by National Aeronautics and Space Administration, Scientific and Technical Information Branch, For sale by the National Technical Information Service] in Washington, D.C, [Springfield, Va .
Written in English
|Statement||Robert L. Pastel, John E. Caruthers, and Walter Frost prepared for marshall Space Flight Center under contract NAS8-32692.|
|Series||NASA contractor report -- NASA CR-3431.|
|Contributions||Caruthers, John E., Frost, Walter, 1935-, United States. National Aeronautics and Space Administration. Scientific and Technical Information Branch., George C. Marshall Space Flight Center.|
|The Physical Object|
|Pagination||viii, 76 p. : ill. ;|
|Number of Pages||76|
Download PDF: Sorry, we are unable to provide the full text but you may find it at the following location(s): (external link)Author: R. L. Pastel, W. Frost and J. E. Caruthers. Airplane wing vibrations due to atmospheric turbulence / By Robert L. Pastel, Walter Frost, John E. Caruthers, George C. Marshall Space Flight Center. and United States. National Aeronautics and Space Administration. lent velocity measurements the vibrations of the wing of a B Cambera-type airplane when atmospheric turbulence is measured by a probe mounted on the wing tip. NASA is planning a program to measure turbulence data using a B airplane Author: Safwan H. Akkari, Walter Frost. The plunging-mode response of an idealized airplane to atmospheric turbulent gusts Journal of Sound and Vibration, Vol. 44, No. 1 Electromagnetic beam propagation in turbulent media.
Turbulence in cloudy air can't be neglected in NWP and is a surprising omission from a text entitled "Turbulence in the Atmosphere". I would have preferred discussion of turbulence in clouds and the modeling thereof, which could have been accomodated by significantly shortening the discussion of material already so well covered in the older Cited by:  Robert L. Pastel, John E. Caruthers and Walter Frost, Airplane Wing Vibrations due to Atmospheric Turbulence, NASA Contractor Report , June  S. Senthilkumar, A. Velayudham and P. Maniarasan, Dynamic Structural Response of an Aircraft Wing Using Ansys, International Journal of Engineering Research & Technology. Aerodynamics, mechanical malfunctions, and external factors such as atmospheric turbulence can cause airplane vibration. All vibrations have associated frequencies and magnitudes that may be readily detected or barely perceptible to the flight crew and passengers. In a recent flight, I had a nice view of the wing. It's pretty cool to realize how much the wing oscillates—especially when the aircraft enters some turbulence. Check it out.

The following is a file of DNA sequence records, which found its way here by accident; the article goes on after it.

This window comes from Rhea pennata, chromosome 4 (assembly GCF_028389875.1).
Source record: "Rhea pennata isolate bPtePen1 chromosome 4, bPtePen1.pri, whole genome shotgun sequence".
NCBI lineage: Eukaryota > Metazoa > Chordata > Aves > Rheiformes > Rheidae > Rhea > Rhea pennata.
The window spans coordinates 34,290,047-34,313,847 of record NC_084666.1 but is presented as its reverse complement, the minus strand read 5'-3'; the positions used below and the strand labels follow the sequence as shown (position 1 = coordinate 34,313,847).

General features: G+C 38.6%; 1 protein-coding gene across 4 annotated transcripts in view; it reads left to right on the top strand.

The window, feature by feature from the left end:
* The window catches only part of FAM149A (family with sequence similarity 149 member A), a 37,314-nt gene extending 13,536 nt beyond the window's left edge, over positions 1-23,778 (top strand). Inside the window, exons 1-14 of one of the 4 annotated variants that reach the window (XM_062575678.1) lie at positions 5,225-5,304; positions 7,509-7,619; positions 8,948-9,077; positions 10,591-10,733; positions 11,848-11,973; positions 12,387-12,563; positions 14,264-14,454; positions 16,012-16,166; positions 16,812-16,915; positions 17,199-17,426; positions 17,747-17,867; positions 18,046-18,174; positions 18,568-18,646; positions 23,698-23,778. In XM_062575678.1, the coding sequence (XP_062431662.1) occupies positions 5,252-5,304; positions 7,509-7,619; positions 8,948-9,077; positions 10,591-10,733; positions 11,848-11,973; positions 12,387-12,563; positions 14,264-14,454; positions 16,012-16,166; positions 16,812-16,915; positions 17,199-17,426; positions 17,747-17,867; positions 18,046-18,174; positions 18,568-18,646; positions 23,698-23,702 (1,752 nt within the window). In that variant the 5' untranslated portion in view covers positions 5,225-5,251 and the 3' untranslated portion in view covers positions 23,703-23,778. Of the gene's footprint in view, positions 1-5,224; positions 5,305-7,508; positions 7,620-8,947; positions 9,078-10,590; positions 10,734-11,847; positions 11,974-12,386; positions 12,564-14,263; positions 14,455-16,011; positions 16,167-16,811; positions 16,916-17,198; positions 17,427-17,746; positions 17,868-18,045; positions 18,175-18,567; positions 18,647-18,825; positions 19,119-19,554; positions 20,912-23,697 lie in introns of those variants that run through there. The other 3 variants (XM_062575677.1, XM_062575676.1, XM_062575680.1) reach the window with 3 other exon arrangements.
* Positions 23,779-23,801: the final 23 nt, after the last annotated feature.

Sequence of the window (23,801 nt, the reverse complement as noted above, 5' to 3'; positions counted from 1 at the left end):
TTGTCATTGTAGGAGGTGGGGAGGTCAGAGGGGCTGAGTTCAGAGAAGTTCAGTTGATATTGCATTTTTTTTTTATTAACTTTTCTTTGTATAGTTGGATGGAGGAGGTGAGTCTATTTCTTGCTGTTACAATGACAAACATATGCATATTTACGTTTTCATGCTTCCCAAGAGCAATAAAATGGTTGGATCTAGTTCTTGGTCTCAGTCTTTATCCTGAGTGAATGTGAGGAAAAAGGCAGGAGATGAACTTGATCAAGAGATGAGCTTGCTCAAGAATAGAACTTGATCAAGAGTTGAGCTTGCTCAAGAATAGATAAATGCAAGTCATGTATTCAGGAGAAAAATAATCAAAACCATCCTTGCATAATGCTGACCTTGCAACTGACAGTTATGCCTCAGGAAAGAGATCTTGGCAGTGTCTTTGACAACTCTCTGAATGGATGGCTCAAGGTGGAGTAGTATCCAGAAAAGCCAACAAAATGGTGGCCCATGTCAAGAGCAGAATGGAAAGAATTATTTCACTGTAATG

Robert L. Pastel, John E. Caruthers and Walter Frost, Airplane Wing Vibrations due to Atmospheric Turbulence, NASA Contractor Report , June Author: Jayakumar Vijayarangam. Sonic Boom Variability Due to Homogeneous Atmospheric Turbulence. Hiroshi Yamashita and Shigeru ObayashiCited by: A numerical study is mcdc of' the vertical accelerations due to structural vibrations of a slender aircraft flow in continuous turbulence. Tho basic aircraft oonfigurntion oonsidorcd is that used in Previous acroelastic studies, but the analysis is extended to cover the effects of aircraft size, airframe stiffness, wing loading, lift slope end. Turbulence has always made me really nervous, but flying in it a lot helped with the fear. Now I am flying a Cherokee (owned by my dad and I) and turbulence seems like it "feels" different in this airplane than the I feel like the airplane yaws a lot more in turbulence than the did.